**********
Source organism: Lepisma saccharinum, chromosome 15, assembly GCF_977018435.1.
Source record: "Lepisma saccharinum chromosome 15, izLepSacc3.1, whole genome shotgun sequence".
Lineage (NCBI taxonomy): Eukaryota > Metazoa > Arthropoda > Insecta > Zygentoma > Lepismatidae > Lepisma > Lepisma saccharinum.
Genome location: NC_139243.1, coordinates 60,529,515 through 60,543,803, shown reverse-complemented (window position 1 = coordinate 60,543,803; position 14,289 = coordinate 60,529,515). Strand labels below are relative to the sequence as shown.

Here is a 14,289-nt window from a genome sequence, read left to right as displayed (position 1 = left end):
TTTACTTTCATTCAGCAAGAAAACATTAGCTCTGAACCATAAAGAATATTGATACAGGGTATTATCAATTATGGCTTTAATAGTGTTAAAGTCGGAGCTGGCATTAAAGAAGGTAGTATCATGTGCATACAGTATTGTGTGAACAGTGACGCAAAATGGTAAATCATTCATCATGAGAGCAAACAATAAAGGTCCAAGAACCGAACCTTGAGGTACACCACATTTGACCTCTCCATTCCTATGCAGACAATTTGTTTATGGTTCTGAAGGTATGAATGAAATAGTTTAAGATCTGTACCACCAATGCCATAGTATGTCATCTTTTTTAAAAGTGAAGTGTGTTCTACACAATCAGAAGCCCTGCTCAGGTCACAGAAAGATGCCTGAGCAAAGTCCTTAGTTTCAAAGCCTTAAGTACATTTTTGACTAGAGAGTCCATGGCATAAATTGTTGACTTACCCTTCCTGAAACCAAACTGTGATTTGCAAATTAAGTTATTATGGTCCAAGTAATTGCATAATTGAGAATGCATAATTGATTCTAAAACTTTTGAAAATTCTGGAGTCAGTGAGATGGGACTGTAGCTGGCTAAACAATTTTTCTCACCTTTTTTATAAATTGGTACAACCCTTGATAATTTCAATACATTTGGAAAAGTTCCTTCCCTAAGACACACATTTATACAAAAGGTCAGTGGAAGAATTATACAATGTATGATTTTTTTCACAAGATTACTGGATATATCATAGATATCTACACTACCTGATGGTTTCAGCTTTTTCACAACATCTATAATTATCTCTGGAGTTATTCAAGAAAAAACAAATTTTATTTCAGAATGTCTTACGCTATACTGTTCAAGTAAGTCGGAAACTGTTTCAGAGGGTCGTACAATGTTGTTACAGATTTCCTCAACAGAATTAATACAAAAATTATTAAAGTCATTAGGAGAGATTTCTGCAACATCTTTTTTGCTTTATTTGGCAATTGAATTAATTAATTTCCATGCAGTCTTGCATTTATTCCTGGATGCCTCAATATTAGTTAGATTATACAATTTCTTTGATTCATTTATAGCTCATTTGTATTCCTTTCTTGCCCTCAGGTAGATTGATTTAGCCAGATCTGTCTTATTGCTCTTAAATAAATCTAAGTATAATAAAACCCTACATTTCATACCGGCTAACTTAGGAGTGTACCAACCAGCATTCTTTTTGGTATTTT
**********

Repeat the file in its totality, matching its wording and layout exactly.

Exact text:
Source organism: Lepisma saccharinum, chromosome 15, assembly GCF_977018435.1.
Source record: "Lepisma saccharinum chromosome 15, izLepSacc3.1, whole genome shotgun sequence".
Lineage (NCBI taxonomy): Eukaryota > Metazoa > Arthropoda > Insecta > Zygentoma > Lepismatidae > Lepisma > Lepisma saccharinum.
Genome location: NC_139243.1, coordinates 60,529,515 through 60,543,803, shown reverse-complemented (window position 1 = coordinate 60,543,803; position 14,289 = coordinate 60,529,515). Strand labels below are relative to the sequence as shown.

Here is a 14,289-nt window from a genome sequence, read left to right as displayed (position 1 = left end):
TTTACTTTCATTCAGCAAGAAAACATTAGCTCTGAACCATAAAGAATATTGATACAGGGTATTATCAATTATGGCTTTAATAGTGTTAAAGTCGGAGCTGGCATTAAAGAAGGTAGTATCATGTGCATACAGTATTGTGTGAACAGTGACGCAAAATGGTAAATCATTCATCATGAGAGCAAACAATAAAGGTCCAAGAACCGAACCTTGAGGTACACCACATTTGACCTCTCCATTCCTATGCAGACAATTTGTTTATGGTTCTGAAGGTATGAATGAAATAGTTTAAGATCTGTACCACCAATGCCATAGTATGTCATCTTTTTTAAAAGTGAAGTGTGTTCTACACAATCAGAAGCCCTGCTCAGGTCACAGAAAGATGCCTGAGCAAAGTCCTTAGTTTCAAAGCCTTAAGTACATTTTTGACTAGAGAGTCCATGGCATAAATTGTTGACTTACCCTTCCTGAAACCAAACTGTGATTTGCAAATTAAGTTATTATGGTCCAAGTAATTGCATAATTGAGAATGCATAATTGATTCTAAAACTTTTGAAAATTCTGGAGTCAGTGAGATGGGACTGTAGCTGGCTAAACAATTTTTCTCACCTTTTTTATAAATTGGTACAACCCTTGATAATTTCAATACATTTGGAAAAGTTCCTTCCCTAAGACACACATTTATACAAAAGGTCAGTGGAAGAATTATACAATGTATGATTTTTTTCACAAGATTACTGGATATATCATAGATATCTACACTACCTGATGGTTTCAGCTTTTTCACAACATCTATAATTATCTCTGGAGTTATTCAAGAAAAAACAAATTTTATTTCAGAATGTCTTACGCTATACTGTTCAAGTAAGTCGGAAACTGTTTCAGAGGGTCGTACAATGTTGTTACAGATTTCCTCAACAGAATTAATACAAAAATTATTAAAGTCATTAGGAGAGATTTCTGCAACATCTTTTTTGCTTTATTTGGCAATTGAATTAATTAATTTCCATGCAGTCTTGCATTTATTCCTGGATGCCTCAATATTAGTTAGATTATACAATTTCTTTGATTCATTTATAGCTCATTTGTATTCCTTTCTTGCCCTCAGGTAGATTGATTTAGCCAGATCTGTCTTATTGCTCTTAAATAAATCTAAGTATAATAAAACCCTACATTTCATACCGGCTAACTTAGGAGTGTACCAACCAGCATTCTTTTTGGTATTTT